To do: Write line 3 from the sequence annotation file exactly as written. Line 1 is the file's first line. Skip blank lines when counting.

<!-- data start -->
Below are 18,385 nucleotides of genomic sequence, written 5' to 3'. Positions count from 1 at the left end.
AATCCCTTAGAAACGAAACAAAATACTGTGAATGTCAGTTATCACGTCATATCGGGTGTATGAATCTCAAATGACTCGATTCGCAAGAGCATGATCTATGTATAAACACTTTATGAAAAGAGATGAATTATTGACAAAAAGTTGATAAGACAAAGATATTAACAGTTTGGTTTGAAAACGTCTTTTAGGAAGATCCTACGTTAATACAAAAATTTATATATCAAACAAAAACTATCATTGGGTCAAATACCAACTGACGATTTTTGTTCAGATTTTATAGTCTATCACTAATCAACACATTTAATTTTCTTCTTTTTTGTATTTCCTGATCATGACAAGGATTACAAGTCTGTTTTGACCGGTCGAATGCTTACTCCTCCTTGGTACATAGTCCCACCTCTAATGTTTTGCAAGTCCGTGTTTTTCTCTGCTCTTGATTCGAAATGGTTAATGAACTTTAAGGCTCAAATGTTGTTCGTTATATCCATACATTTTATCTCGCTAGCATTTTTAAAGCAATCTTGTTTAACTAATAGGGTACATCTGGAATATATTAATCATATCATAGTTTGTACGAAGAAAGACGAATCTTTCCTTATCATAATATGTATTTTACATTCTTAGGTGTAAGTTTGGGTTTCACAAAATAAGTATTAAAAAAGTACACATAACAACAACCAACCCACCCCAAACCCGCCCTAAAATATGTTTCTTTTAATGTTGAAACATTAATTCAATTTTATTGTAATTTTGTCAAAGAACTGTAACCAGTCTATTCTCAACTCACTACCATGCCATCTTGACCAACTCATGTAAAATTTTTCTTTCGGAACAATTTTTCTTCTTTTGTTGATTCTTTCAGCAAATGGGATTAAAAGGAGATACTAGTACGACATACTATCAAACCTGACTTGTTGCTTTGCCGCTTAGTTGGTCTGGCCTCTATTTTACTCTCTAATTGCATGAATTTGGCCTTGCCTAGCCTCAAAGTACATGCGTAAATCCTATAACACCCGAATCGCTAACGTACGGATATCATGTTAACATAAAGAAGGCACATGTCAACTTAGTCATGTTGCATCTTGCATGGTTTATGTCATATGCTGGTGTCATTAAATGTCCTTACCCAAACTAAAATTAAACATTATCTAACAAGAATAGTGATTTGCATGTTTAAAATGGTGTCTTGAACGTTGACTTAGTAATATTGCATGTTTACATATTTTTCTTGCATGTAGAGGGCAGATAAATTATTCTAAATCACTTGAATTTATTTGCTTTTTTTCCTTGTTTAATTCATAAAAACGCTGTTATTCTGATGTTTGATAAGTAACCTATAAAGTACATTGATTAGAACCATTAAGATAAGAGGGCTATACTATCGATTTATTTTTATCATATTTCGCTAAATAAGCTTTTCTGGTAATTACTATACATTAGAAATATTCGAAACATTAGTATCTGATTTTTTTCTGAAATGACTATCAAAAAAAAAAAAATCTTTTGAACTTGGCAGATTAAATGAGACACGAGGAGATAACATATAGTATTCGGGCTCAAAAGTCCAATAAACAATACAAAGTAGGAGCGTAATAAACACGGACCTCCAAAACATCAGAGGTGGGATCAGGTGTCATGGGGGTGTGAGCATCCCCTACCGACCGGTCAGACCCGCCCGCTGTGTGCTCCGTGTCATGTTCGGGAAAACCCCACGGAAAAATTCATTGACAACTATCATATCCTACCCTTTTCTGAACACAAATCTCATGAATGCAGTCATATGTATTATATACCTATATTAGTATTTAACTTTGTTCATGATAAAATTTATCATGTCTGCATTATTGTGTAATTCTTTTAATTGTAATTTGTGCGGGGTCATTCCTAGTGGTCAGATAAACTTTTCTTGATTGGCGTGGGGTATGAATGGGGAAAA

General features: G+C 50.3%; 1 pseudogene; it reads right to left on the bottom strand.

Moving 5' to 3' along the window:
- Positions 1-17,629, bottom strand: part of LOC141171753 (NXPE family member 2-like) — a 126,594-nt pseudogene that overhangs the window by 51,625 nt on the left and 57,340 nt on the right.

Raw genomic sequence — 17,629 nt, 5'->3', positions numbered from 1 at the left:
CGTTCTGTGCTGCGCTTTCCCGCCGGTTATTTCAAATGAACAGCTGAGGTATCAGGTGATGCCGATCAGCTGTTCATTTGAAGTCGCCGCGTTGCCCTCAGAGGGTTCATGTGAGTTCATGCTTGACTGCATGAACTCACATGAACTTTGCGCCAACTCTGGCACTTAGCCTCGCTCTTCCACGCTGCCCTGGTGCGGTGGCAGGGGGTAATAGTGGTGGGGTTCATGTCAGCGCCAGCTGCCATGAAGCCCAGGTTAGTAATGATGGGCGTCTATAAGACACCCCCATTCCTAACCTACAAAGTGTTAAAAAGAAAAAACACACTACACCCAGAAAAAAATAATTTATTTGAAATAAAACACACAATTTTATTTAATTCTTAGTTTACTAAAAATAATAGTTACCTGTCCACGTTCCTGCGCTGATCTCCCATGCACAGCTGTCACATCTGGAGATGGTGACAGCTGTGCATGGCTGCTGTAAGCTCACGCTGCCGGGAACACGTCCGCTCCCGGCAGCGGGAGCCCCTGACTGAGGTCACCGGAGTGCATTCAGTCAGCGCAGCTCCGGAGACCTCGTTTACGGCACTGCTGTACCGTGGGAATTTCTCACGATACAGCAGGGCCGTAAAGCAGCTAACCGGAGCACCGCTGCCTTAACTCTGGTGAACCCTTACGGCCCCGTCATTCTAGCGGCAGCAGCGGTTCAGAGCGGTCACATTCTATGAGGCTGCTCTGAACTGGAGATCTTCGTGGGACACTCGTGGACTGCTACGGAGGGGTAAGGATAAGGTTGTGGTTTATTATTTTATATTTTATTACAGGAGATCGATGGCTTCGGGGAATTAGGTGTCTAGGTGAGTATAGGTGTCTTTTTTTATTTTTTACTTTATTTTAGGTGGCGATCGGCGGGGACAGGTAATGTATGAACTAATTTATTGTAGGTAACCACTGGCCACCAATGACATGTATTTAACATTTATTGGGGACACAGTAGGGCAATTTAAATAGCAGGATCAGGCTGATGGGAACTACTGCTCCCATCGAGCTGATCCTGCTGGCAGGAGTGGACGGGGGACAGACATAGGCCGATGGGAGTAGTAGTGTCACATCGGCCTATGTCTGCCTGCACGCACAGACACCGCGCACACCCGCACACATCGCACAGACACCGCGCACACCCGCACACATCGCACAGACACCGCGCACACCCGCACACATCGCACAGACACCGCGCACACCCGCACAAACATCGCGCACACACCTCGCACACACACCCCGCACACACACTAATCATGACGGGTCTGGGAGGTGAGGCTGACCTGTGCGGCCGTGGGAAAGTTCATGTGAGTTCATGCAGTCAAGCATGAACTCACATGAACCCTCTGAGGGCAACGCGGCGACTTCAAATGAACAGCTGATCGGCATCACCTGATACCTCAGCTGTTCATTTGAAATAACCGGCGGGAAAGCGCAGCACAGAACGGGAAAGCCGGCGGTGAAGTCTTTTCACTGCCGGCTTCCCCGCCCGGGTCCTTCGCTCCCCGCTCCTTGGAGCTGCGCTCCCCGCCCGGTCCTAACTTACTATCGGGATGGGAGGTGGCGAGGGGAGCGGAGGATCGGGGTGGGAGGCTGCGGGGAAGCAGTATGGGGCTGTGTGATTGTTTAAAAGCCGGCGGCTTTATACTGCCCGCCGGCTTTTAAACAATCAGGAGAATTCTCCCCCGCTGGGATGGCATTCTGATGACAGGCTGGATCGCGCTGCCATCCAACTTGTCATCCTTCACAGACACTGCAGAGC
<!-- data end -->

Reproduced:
General features: G+C 50.3%; 1 pseudogene; it reads right to left on the bottom strand.